Friday, July 31, 2009

Sometimes Team Success is About Harnessing the Power of Self

Voracity is a very powerful emotion that, if harnessed properly, can be both self-serving and profitable for any business. The secret is to find a way to create an environment where selfishness can and will serve two masters. How can that be done? I'm glad you asked!

Remember why you came to work today, and be honest with yourself. Your first answer (company line) is that you wanted to get started on making your company the best and most highly-respected in the nation or the world. But ask again, this time giving yourself a chance to reflect a bit further. OK, so you might have come to earn a paycheck so that you can pay the bills and possibly have a little left over to spend on yourself. The introspection continues: Will I have more income than expenses this week? Will I be able to take a vacation? Can I afford to go out to diner tonight rather than having to eat at home in front of the television? Suddenly, your honorable corporate mantra seems a little less believable. You’re horrified with yourself.

Don't be ashamed. Aligning personal goals with professional objectives is the win-win of management today. Every employee in the company must clearly understand that the way they make more money is for the company to make more money. They must understand how going the extra mile will result in their personal gain. How will they be able to improve their lives by improving the service or products the company has to offer?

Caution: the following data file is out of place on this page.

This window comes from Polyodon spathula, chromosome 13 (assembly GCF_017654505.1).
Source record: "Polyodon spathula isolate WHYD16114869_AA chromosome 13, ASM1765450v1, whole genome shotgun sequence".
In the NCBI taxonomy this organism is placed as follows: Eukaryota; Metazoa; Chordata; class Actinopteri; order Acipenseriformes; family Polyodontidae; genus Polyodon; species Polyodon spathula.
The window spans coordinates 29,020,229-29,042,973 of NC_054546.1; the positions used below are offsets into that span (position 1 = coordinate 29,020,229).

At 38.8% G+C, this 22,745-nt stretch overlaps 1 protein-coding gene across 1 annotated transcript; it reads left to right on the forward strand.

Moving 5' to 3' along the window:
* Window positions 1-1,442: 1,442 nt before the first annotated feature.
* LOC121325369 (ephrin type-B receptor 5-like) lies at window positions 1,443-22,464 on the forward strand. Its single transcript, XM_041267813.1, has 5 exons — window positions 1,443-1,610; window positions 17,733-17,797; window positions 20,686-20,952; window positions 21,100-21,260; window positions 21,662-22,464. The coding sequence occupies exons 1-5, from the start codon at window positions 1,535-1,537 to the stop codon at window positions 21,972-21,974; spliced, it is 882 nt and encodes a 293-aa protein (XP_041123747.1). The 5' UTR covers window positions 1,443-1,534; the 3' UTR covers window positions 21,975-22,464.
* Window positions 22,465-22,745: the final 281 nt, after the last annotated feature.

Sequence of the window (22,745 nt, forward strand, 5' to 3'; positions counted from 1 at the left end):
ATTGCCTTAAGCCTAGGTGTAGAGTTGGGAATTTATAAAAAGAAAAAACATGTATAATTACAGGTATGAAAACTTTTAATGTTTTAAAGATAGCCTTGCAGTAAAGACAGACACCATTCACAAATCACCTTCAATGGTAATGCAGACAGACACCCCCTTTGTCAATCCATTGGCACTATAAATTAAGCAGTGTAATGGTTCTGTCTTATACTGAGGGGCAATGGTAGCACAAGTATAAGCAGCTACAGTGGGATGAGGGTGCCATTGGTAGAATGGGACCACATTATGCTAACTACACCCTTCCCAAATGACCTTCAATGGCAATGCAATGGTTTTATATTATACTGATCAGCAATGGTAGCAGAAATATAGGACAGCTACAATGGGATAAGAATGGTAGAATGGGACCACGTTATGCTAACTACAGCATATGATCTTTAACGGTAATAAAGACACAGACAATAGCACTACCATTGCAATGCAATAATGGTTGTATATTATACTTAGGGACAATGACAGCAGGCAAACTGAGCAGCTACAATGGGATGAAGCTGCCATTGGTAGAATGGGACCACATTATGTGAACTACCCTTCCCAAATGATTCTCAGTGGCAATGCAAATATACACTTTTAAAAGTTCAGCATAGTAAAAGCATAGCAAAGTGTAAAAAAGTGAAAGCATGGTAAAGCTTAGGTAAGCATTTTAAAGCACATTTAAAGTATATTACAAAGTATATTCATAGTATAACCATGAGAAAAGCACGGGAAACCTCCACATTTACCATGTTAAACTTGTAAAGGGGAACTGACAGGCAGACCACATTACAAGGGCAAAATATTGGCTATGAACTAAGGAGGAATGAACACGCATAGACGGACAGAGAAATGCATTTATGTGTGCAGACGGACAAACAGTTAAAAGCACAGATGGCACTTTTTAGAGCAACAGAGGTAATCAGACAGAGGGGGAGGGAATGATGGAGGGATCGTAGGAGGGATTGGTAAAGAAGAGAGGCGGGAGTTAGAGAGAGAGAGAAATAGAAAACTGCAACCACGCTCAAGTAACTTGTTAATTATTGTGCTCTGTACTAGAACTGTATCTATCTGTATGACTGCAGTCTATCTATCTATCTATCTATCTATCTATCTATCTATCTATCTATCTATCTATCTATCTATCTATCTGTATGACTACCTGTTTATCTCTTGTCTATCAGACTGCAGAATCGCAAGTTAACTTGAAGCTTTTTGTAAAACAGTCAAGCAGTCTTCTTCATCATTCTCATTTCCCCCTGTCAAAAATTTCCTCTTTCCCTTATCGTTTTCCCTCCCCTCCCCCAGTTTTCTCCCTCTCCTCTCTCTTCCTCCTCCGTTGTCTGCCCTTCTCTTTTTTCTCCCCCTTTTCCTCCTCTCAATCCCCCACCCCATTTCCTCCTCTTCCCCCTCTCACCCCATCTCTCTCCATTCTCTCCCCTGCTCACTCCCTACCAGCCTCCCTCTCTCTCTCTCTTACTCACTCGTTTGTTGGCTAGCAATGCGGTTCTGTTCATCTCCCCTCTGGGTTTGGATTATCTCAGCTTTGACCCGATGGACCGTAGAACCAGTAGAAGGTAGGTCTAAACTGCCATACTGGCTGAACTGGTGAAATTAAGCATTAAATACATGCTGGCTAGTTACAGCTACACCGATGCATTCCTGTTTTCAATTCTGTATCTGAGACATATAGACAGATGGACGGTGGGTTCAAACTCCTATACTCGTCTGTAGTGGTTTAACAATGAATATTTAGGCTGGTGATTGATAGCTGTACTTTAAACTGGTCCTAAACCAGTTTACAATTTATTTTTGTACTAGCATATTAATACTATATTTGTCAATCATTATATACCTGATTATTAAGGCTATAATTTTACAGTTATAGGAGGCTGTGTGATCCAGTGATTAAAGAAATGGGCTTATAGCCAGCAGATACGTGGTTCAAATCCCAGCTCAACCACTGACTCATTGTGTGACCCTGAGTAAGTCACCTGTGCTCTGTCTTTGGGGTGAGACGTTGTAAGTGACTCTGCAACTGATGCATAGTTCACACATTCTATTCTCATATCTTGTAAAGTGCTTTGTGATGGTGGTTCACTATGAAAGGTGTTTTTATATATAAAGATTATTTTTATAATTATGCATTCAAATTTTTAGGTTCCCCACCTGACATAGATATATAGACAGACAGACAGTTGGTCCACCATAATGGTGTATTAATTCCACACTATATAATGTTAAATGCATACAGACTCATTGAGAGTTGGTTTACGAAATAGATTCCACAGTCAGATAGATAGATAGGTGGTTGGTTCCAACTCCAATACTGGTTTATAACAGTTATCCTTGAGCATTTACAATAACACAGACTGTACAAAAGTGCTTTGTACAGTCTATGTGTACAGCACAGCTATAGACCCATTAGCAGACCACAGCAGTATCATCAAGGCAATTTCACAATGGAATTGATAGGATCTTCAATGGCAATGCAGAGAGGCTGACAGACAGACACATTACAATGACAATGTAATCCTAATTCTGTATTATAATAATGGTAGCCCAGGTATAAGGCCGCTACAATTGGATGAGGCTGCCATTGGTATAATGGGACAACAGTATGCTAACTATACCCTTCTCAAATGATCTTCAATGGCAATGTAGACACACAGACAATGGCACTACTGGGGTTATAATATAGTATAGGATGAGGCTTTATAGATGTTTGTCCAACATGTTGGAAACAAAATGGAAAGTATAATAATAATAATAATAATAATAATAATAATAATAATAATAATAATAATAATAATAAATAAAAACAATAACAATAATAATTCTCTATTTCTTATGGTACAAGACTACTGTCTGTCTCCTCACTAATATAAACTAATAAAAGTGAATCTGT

Compensation plans that are too complicated or take too long from the time of service to reward are not the answer. False hope and empty promises will do more to decrease morale than any other aspect of management. Reward programs must be easy to understand, directly tied to measurable outcomes, and frequent in nature. When you start to see small increases in your pay over a short period of time it will motivate you and others to keep up the good work.

Core Beliefs by Functional Area


  • The best strategic plans are the ones that actually get executed
  • The obvious is hard to do
  • Good management is not a luxury and is more important in hard times
  • Great companies are always defining and refining their strategy.
  • You have to know why your are in business
  • Great companies are constantly re-investing in themselves
  • Understanding the value of taking risks is key to growth
  • Well-managed companies make more money
  • Organizations are as good/bad as their leaders
  • Achieving shared vision and alignment is a constant struggle
  • Management requires and is a discipline
  • An outside view adds value, perspective can be limiting


  • We’re all equally limited and empowered by our experiences
  • Great companies have history/stories – well-defined culture
  • Leadership and management go hand in hand but are not the same things
  • Achieving shared vision and alignment is a constant struggle
  • Great companies are constantly learning organizations
  • Empowering employees to an ownership mentality is key to success
  • Individuals have the potential to do great things, leaders must learn to unlock it
  • Great companies have history/stories – well-defined culture
  • Communication is always happening, the real question is are you a part of it?